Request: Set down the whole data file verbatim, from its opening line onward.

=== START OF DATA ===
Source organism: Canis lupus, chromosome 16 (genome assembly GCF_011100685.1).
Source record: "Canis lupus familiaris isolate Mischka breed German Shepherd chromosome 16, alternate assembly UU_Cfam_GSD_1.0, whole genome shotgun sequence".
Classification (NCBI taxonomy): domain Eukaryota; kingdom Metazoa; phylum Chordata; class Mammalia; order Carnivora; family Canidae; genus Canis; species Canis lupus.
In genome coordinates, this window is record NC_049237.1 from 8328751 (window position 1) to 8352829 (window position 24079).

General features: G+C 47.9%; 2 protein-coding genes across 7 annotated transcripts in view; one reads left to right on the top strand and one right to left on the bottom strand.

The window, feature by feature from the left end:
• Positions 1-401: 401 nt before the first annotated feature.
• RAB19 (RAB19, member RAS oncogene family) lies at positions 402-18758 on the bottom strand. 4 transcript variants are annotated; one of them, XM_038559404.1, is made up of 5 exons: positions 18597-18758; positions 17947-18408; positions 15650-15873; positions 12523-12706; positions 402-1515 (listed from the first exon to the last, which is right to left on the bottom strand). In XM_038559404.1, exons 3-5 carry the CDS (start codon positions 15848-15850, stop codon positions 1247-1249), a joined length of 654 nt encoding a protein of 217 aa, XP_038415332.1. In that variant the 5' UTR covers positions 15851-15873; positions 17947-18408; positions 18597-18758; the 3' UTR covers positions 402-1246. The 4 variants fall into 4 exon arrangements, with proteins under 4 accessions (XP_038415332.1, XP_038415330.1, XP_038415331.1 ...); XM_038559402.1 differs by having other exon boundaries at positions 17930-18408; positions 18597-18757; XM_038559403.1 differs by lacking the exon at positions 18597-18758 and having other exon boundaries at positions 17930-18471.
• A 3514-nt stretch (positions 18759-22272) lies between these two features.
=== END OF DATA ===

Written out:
Source organism: Canis lupus, chromosome 16 (genome assembly GCF_011100685.1).
Source record: "Canis lupus familiaris isolate Mischka breed German Shepherd chromosome 16, alternate assembly UU_Cfam_GSD_1.0, whole genome shotgun sequence".
Classification (NCBI taxonomy): domain Eukaryota; kingdom Metazoa; phylum Chordata; class Mammalia; order Carnivora; family Canidae; genus Canis; species Canis lupus.
In genome coordinates, this window is record NC_049237.1 from 8328751 (window position 1) to 8352829 (window position 24079).

General features: G+C 47.9%; 2 protein-coding genes across 7 annotated transcripts in view; one reads left to right on the top strand and one right to left on the bottom strand.

The window, feature by feature from the left end:
• Positions 1-401: 401 nt before the first annotated feature.
• RAB19 (RAB19, member RAS oncogene family) lies at positions 402-18758 on the bottom strand. 4 transcript variants are annotated; one of them, XM_038559404.1, is made up of 5 exons: positions 18597-18758; positions 17947-18408; positions 15650-15873; positions 12523-12706; positions 402-1515 (listed from the first exon to the last, which is right to left on the bottom strand). In XM_038559404.1, exons 3-5 carry the CDS (start codon positions 15848-15850, stop codon positions 1247-1249), a joined length of 654 nt encoding a protein of 217 aa, XP_038415332.1. In that variant the 5' UTR covers positions 15851-15873; positions 17947-18408; positions 18597-18758; the 3' UTR covers positions 402-1246. The 4 variants fall into 4 exon arrangements, with proteins under 4 accessions (XP_038415332.1, XP_038415330.1, XP_038415331.1 ...); XM_038559402.1 differs by having other exon boundaries at positions 17930-18408; positions 18597-18757; XM_038559403.1 differs by lacking the exon at positions 18597-18758 and having other exon boundaries at positions 17930-18471.
• A 3514-nt stretch (positions 18759-22272) lies between these two features.